SEATTLE — In a suburb due east of Los Angeles, Starbucks is opening a $70 million, state-of-the-art plant that will produce cold-pressed juices.
The factory is the latest investment that underscores Starbucks’ determination to transform its brand from being synonymous with coffee to a food and beverage juggernaut.
In the last two years, Starbucks has spent some $750 million acquiring three new businesses — Evolution Fresh juices, La Boulange Café and Bakery, and Teavana — as it tries to muscle in on prized grocery shelves and compete in territory now dominated by the likes of Panera Bread and Chipotle.
La Boulange’s sweet and savory pastries and snacks now are displayed on pink paper that lines bakery cases in some 3,000 of Starbucks’ 10,000 stores in the U.S.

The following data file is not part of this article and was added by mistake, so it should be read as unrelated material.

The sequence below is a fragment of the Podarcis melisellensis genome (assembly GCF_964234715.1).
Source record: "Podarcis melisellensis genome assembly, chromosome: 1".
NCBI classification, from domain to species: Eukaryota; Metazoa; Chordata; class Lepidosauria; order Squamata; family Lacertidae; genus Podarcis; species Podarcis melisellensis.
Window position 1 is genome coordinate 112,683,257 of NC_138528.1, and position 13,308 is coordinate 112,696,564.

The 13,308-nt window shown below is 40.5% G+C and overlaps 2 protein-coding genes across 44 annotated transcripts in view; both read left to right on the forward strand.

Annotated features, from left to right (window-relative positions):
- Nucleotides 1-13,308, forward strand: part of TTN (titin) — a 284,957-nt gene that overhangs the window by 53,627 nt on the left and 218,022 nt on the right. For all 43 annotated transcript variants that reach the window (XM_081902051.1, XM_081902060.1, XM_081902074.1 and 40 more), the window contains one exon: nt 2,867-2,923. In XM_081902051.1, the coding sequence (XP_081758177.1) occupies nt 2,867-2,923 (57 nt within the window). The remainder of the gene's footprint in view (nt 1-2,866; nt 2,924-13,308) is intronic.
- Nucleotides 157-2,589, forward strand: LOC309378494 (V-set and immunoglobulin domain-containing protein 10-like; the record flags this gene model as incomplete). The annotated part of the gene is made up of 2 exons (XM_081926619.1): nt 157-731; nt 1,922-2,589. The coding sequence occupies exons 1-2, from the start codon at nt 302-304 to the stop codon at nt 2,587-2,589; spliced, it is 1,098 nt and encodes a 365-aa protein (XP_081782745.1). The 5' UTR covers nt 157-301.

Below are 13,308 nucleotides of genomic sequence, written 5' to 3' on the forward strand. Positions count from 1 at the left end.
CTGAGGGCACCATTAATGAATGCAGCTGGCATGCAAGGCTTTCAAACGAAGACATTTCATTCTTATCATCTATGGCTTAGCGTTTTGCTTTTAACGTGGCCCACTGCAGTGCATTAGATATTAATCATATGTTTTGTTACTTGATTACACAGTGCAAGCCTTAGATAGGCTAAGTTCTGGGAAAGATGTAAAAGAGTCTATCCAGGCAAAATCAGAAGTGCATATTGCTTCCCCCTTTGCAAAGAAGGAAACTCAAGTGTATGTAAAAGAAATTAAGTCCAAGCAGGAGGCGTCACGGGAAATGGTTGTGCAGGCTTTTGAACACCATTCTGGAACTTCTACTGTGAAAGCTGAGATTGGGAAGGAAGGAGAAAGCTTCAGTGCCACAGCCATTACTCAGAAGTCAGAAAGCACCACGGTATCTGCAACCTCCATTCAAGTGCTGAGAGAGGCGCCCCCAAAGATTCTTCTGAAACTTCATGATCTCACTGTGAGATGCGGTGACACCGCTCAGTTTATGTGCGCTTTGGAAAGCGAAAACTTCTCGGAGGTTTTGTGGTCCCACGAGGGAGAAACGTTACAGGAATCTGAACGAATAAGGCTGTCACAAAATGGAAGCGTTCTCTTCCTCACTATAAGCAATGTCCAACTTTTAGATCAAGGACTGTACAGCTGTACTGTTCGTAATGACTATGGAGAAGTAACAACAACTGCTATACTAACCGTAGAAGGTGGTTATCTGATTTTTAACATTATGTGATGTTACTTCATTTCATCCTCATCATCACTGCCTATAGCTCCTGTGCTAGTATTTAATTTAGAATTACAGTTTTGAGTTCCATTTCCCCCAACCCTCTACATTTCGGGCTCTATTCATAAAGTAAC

This month, Teavana will open its first tearoom on New York’s Madison Avenue with the goal of teaching customers how to order tea the same way they order coffee in a Starbucks — double tall light whipped soy oolong, anyone?
Whether the diversification and expansion will catch on is something analysts and Wall Street are watching. Given that Starbucks’ primary business is still concentrated during the morning hours when coffee drinking is most popular, the company has struggled for years to lure customers into its stores through the rest of the day. Beverages, mainly coffee drinks, still account for three-quarters of the company’s overall sales, while food contributes 19 percent.